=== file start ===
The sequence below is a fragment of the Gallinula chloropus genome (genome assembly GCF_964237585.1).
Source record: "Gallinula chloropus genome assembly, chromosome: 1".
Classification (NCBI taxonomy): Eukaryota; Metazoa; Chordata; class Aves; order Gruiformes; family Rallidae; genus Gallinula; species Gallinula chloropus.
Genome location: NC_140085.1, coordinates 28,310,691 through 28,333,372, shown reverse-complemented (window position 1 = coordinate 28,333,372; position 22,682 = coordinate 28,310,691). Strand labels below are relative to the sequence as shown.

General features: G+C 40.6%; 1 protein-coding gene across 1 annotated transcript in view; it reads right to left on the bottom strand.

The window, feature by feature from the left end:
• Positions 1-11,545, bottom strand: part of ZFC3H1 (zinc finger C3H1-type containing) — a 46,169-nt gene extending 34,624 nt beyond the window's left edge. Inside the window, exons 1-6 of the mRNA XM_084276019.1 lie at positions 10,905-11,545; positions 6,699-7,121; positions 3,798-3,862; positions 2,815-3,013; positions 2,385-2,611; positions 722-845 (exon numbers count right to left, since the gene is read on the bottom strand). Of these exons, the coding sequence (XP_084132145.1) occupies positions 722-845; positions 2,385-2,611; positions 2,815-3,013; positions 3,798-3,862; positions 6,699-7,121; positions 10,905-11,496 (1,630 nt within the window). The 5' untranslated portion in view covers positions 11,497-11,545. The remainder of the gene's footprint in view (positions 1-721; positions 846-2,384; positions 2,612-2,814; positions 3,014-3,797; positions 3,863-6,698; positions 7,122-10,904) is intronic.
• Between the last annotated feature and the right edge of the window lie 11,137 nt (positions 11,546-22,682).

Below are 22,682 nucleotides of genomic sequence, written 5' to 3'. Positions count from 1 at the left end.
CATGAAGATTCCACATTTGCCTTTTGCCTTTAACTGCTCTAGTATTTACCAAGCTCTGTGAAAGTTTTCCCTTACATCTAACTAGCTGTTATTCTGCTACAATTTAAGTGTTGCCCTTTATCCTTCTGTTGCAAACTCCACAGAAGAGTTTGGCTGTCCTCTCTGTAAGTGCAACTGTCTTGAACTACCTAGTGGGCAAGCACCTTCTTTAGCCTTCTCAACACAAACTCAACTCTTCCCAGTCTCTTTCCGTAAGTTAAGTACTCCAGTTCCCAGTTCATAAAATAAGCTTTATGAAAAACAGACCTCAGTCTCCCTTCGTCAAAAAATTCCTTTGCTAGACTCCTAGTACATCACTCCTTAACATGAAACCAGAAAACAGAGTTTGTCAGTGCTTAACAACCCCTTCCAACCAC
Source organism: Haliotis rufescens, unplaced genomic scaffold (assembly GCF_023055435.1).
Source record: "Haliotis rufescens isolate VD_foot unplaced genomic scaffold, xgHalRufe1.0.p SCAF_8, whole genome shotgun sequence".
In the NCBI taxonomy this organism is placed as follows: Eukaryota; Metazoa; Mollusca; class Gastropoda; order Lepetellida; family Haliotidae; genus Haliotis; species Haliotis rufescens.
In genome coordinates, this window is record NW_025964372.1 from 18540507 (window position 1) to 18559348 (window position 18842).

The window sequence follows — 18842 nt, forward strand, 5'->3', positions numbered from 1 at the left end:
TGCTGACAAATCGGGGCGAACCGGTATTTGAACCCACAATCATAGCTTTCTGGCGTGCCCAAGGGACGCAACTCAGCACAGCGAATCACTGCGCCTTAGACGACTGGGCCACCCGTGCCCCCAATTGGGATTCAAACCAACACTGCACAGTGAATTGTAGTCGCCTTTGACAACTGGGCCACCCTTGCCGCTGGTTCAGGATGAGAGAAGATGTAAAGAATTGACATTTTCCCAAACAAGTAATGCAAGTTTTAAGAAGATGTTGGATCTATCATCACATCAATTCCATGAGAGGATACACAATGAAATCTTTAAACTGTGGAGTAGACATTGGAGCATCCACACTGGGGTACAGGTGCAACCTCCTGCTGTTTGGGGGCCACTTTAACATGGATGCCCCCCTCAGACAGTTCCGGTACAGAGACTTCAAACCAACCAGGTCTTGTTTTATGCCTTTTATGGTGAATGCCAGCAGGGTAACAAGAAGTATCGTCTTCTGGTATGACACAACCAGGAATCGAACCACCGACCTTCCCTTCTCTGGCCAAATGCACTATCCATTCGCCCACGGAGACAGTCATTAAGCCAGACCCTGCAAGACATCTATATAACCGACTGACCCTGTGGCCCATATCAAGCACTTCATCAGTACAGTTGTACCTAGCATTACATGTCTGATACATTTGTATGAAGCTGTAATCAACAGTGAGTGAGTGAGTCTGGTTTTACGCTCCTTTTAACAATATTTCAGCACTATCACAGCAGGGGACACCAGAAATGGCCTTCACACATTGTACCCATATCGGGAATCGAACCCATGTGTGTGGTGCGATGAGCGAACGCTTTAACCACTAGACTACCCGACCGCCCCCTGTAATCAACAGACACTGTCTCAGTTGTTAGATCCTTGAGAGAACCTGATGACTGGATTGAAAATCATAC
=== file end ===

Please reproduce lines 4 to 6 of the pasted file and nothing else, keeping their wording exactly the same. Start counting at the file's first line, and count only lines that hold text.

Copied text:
Genome location: NC_140085.1, coordinates 28,310,691 through 28,333,372, shown reverse-complemented (window position 1 = coordinate 28,333,372; position 22,682 = coordinate 28,310,691). Strand labels below are relative to the sequence as shown.

General features: G+C 40.6%; 1 protein-coding gene across 1 annotated transcript in view; it reads right to left on the bottom strand.

The window, feature by feature from the left end: